Andrew Kaczynski, who heads CNN’s investigative team, KFile, is a former Buzzfeed reporter who landed on the political radar screen as a college student when he started mining old political videos.
In July 2017, Kaczynski found himself the center of controversy over the network’s handling of an anonymous meme creator, HansA**holeSolo, whom, CNN reports, “initially claimed credit” for a Donald Trump tweet showing the president wrestling a man with a CNN logo for a head.
Critics accused CNN of threatening to “dox” the meme maker if he didn’t conform his behavior to the network’s specifications, spurring a viral hashtag #CNNBlackmail. Kaczynski and CNN defended the reporting, saying that critics were spreading misleading information, such as saying the man was a teenager when he is middle-age.
Before that controversy, though, Kaczynski broke through into national media stardom with his penchant for digging up long forgotten statements that helped shape the political process. It’s also not his first brush with reporting controversy.
Here’s what you need to know:
1. Kaczynski Got His Start at Buzzfeed While Still a College Student Known for Mining Old Videos
Kaczynski’s media star rose fast; he first perfected what would be his call to fame – mining old videos for forgotten political soundbites – while still in college. By 2016, he was named one of the country’s breakout media stars.
The New York Times once dubbed Kaczynski a “onetime Buzzfeed wunderkind.” He helped build Buzzfeed’s political reputation, according to The Times.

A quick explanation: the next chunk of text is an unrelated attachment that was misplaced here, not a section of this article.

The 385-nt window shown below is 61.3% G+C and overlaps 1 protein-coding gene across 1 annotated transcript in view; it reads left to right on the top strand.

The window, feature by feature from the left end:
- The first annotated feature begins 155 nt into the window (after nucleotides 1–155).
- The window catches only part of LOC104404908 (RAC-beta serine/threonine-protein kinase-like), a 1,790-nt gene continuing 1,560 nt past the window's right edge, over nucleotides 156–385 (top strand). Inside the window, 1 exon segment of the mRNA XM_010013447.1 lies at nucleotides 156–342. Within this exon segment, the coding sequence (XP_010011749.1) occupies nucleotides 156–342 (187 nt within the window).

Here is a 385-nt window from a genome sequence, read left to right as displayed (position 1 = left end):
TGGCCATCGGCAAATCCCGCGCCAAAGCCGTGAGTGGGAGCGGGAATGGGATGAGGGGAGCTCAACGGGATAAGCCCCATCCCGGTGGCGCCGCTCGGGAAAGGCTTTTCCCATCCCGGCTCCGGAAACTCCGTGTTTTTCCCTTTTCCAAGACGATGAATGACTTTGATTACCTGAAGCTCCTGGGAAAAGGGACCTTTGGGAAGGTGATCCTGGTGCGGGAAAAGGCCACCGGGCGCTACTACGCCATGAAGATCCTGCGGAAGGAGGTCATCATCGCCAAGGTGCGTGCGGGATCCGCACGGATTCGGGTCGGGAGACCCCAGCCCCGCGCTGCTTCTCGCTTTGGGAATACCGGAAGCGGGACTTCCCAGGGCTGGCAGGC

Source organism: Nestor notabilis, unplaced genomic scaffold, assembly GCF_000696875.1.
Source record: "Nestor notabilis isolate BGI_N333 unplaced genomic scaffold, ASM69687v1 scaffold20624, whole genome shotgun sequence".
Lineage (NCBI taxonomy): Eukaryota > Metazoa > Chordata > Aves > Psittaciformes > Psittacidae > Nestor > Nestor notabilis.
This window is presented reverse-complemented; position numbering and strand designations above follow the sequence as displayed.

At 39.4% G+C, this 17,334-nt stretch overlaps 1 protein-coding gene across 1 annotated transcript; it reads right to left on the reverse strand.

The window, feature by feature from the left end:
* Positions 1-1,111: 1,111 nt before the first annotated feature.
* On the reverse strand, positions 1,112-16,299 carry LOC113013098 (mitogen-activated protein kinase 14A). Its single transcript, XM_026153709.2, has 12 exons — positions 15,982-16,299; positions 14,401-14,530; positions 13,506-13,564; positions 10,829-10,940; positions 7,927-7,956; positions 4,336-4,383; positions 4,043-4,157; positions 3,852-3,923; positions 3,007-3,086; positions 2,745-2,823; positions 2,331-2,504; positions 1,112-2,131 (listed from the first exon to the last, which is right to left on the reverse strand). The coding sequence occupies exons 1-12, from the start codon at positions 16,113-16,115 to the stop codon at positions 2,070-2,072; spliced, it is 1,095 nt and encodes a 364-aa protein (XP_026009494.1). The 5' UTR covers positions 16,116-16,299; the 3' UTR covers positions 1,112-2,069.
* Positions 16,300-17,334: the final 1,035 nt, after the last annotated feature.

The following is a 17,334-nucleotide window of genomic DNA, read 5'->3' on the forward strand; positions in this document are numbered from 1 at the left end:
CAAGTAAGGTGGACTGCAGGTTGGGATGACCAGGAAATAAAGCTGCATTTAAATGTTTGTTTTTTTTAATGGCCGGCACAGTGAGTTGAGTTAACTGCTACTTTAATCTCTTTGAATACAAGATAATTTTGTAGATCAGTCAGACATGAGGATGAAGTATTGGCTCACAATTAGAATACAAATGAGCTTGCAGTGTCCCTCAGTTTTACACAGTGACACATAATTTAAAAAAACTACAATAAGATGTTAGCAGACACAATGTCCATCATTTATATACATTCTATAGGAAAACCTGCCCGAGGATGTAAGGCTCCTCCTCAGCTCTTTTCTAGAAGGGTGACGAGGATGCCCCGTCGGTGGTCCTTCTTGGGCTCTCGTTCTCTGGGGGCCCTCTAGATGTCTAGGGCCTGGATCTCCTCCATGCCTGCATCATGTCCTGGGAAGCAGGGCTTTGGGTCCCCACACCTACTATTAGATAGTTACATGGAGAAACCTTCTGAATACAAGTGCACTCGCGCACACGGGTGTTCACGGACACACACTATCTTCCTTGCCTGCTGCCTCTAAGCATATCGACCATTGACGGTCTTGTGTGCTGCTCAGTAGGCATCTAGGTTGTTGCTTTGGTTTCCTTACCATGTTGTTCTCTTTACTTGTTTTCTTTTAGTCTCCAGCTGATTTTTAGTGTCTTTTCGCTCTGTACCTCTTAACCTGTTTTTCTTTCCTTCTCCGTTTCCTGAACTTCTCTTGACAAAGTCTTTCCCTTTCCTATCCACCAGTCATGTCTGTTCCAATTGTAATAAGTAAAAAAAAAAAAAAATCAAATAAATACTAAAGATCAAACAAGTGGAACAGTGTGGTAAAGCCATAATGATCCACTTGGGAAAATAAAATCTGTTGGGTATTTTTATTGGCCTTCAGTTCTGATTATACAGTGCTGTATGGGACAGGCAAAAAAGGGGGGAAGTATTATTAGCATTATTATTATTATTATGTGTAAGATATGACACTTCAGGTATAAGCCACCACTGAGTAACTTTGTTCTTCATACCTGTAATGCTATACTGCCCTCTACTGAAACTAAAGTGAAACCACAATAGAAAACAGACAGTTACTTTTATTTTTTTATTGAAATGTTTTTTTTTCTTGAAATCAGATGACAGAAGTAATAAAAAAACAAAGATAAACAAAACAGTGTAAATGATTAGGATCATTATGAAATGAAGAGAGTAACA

He started working for Buzzfeed in 2012 while a student at St. John’s University, reported The Times. Four years later, he was at CNN at just age 26. According to his LinkedIn page, Kaczynski has been with CNN’s KFile since October 2016.
His KFile bio says he is a senior editor and founder of the team, described as “the leading investigation team for the social, mobile generation. KFILE is widely praised as a ‘scoop team,’ known for breaking news by scouring the internet.”
He worked at Buzzfeed from December 2011 through October 2016, according to his LinkedIn page. You can see his Buzzfeed posts here.
However, Kacynski’s career really took off because of YouTube and his ability to mine videos that politicians hoped people would forget.
He’s known for digging up old statements politicians made on video and audio, mostly found online. At first, he sent his finds to national outlets like Politico. Then, he created his own YouTube channel and put them there.